HIV is by many measures the most serious epidemic in the world today. As of December 2009, over twenty five million people have died of HIV and AIDS , and 33 million people are living with HIV/AIDS. By getting tested, you'll be doing your part to prevent further infections and deaths from HIV. People who are confirmed HIV negative may have a stronger desire to take steps to reduce their risk and stay HIV negative. People who are confirmed HIV positive may have a stronger desire to do things like using condoms correctly every time to reduce their risk of transmitting HIV. People who are confirmed HIV positive can also get treatment that will keep them healthy longer and will also reduce their risk of infecting others. Whatever your test result, you will be empowered to encourage others to get tested as well.


10) If You Are Confirmed HIV Negative, You'll Stop Worrying You Might Be HIV Positive


When people think they may have contracted HIV, they often feel tremendous stress. They may have difficulty sleeping and be distracted by fear of developing AIDS.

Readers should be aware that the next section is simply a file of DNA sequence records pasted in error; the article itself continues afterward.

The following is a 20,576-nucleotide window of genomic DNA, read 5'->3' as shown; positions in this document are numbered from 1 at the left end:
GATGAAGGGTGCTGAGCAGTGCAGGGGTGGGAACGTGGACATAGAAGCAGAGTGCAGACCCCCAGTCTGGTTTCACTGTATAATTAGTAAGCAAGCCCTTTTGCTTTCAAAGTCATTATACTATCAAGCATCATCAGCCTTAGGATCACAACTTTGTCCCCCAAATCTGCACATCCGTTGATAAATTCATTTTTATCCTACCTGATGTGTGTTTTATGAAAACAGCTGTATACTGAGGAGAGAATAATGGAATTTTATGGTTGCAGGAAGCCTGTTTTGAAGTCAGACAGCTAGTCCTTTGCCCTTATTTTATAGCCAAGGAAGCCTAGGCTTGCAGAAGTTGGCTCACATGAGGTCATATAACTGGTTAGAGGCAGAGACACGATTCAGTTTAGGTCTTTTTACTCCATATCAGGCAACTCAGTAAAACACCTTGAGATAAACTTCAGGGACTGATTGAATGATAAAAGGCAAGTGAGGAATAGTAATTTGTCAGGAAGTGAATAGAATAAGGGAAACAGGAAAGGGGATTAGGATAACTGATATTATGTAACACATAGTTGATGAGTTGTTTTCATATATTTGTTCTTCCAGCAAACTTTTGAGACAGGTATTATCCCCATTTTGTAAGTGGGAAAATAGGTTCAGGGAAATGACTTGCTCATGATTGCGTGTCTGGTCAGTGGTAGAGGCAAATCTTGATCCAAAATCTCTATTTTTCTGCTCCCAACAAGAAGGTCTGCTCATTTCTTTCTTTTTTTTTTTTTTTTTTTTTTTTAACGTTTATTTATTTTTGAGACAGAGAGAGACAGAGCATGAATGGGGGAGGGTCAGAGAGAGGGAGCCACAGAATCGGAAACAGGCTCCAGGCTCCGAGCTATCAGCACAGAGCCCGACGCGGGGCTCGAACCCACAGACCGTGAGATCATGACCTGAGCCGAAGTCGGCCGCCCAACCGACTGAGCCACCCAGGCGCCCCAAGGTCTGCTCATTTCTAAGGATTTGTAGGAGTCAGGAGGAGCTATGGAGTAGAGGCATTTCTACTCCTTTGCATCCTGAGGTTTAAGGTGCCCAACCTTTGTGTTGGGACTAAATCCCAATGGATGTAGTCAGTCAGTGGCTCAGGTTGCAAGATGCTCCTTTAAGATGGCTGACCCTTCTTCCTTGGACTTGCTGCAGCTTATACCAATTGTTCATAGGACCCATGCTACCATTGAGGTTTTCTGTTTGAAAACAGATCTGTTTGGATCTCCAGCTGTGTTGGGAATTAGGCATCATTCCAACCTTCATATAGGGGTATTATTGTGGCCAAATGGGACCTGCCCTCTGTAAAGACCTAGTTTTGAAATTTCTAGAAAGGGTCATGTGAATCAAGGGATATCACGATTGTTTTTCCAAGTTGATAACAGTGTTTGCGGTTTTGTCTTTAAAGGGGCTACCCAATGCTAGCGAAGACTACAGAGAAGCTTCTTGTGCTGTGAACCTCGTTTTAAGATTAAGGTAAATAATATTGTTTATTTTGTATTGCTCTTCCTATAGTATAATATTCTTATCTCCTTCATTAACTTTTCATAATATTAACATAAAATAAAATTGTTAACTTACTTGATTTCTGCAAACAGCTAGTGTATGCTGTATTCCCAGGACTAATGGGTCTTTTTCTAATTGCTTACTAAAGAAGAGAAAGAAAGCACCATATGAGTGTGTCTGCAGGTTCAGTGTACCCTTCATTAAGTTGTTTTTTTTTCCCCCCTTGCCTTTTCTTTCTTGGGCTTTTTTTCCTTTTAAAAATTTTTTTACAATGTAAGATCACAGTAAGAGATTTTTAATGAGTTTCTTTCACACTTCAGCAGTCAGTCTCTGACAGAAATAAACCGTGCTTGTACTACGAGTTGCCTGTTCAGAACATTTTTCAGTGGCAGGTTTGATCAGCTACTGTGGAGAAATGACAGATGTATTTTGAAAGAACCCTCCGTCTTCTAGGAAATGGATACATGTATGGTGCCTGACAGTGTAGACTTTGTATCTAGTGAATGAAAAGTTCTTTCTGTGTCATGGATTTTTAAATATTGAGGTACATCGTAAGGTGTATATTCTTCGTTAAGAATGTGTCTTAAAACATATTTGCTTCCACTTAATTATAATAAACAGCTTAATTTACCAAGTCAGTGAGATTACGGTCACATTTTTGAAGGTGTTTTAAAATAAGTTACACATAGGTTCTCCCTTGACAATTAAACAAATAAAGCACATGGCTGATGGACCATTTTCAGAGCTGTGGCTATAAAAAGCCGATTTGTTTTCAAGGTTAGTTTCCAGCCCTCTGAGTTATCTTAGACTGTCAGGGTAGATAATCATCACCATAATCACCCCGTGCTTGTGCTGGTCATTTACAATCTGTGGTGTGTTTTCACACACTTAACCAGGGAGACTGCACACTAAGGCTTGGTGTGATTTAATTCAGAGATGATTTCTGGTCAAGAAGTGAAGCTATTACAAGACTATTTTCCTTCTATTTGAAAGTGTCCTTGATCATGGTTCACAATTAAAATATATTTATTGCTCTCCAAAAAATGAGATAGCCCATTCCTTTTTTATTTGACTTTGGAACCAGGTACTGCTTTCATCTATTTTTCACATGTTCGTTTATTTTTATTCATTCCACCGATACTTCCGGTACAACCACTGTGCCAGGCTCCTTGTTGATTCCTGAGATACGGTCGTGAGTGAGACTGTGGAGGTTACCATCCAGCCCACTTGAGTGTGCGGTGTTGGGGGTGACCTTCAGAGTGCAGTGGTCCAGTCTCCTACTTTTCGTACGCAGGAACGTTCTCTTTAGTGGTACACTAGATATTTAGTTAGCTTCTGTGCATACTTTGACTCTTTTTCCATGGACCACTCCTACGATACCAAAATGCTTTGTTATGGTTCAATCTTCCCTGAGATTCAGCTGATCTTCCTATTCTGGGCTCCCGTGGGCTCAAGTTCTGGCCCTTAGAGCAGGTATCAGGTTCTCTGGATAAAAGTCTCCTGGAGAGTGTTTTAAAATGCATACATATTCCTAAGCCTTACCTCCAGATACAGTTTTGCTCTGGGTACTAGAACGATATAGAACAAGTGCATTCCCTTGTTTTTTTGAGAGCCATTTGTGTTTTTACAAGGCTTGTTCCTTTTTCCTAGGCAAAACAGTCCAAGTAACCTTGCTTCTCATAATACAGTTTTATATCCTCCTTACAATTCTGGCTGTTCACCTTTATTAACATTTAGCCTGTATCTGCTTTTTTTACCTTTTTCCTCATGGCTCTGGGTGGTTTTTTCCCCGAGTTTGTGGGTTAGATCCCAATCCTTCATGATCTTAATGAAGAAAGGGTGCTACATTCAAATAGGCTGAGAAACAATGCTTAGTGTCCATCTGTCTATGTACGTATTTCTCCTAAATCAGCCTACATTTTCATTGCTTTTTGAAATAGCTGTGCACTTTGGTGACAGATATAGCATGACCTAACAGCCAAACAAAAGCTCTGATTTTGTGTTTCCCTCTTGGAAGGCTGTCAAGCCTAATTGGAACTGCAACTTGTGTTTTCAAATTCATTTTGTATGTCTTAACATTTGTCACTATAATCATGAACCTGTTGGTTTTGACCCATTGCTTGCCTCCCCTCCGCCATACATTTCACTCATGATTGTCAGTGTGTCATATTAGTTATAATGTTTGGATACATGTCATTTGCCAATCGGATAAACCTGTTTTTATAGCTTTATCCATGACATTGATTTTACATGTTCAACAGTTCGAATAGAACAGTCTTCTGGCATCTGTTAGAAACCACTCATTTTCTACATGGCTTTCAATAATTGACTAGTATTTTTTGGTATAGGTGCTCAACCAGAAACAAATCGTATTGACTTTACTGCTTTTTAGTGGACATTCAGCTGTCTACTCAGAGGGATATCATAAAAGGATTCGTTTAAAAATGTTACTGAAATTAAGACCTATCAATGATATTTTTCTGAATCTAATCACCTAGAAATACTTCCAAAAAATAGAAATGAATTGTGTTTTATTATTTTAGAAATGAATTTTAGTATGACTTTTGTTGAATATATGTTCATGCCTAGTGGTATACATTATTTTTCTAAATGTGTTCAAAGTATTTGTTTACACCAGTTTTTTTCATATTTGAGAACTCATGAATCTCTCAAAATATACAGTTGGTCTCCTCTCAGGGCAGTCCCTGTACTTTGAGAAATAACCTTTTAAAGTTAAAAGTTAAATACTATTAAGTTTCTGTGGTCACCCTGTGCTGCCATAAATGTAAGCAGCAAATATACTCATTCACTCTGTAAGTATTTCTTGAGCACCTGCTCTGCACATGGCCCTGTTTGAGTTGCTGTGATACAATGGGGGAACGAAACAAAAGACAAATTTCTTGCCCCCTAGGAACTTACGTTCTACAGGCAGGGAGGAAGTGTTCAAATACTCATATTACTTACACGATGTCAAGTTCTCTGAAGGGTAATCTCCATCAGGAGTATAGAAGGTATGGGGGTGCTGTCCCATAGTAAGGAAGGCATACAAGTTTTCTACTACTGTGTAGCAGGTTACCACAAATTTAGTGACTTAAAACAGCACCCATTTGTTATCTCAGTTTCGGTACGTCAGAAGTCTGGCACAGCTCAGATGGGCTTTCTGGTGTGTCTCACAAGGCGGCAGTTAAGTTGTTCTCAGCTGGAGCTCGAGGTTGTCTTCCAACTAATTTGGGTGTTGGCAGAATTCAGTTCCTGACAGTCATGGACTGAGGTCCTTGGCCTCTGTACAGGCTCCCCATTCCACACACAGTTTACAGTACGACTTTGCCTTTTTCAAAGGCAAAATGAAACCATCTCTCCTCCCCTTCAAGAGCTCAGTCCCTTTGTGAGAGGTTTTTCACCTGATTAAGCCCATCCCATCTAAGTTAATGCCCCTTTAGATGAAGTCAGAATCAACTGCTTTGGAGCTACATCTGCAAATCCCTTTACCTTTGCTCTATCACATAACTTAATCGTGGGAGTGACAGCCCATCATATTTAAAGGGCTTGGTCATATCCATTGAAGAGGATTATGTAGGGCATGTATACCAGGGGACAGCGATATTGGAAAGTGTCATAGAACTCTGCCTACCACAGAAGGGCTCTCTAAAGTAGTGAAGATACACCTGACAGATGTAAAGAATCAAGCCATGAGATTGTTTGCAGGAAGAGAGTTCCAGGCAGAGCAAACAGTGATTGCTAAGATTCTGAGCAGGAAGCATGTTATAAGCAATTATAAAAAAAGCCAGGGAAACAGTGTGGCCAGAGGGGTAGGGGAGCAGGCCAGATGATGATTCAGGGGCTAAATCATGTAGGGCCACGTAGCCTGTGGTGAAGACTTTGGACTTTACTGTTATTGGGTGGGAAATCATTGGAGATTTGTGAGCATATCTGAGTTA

As long as you avoid or delay being tested, the fear that you may be HIV positive may bother you. Even if you are in fact HIV negative, the fear that you may be HIV positive may cause you to misinterpret ordinary aches, pains, and minor infections as symptoms of HIV or AIDS, which will cause you needless stress.


The only way to know for sure whether you have contracted HIV is to be tested and follow any instructions you are given for follow-up testing. Knowledge is power. If you are confirmed HIV negative, you will worry less, and you can take steps to keep yourself HIV negative.


Get Tested!


That's ten great reasons to get tested for HIV. It's quick, easy, free, and confidential. If you're HIV negative, it will keep you from worrying needlessly. If you're HIV positive, it can save your life and the life of your sexual partners or unborn child. Health authorities recommend getting tested, and you'll be doing your part in the global fight against HIV. How many more reasons do you need? Get tested. It's the right thing to do. This is [PRESENTER NAME].


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Script by Eric Krock and Becky Kuhn, M.D.


This script was reviewed for accuracy and approved by Becky Kuhn, M.D. on September 6 , 2010.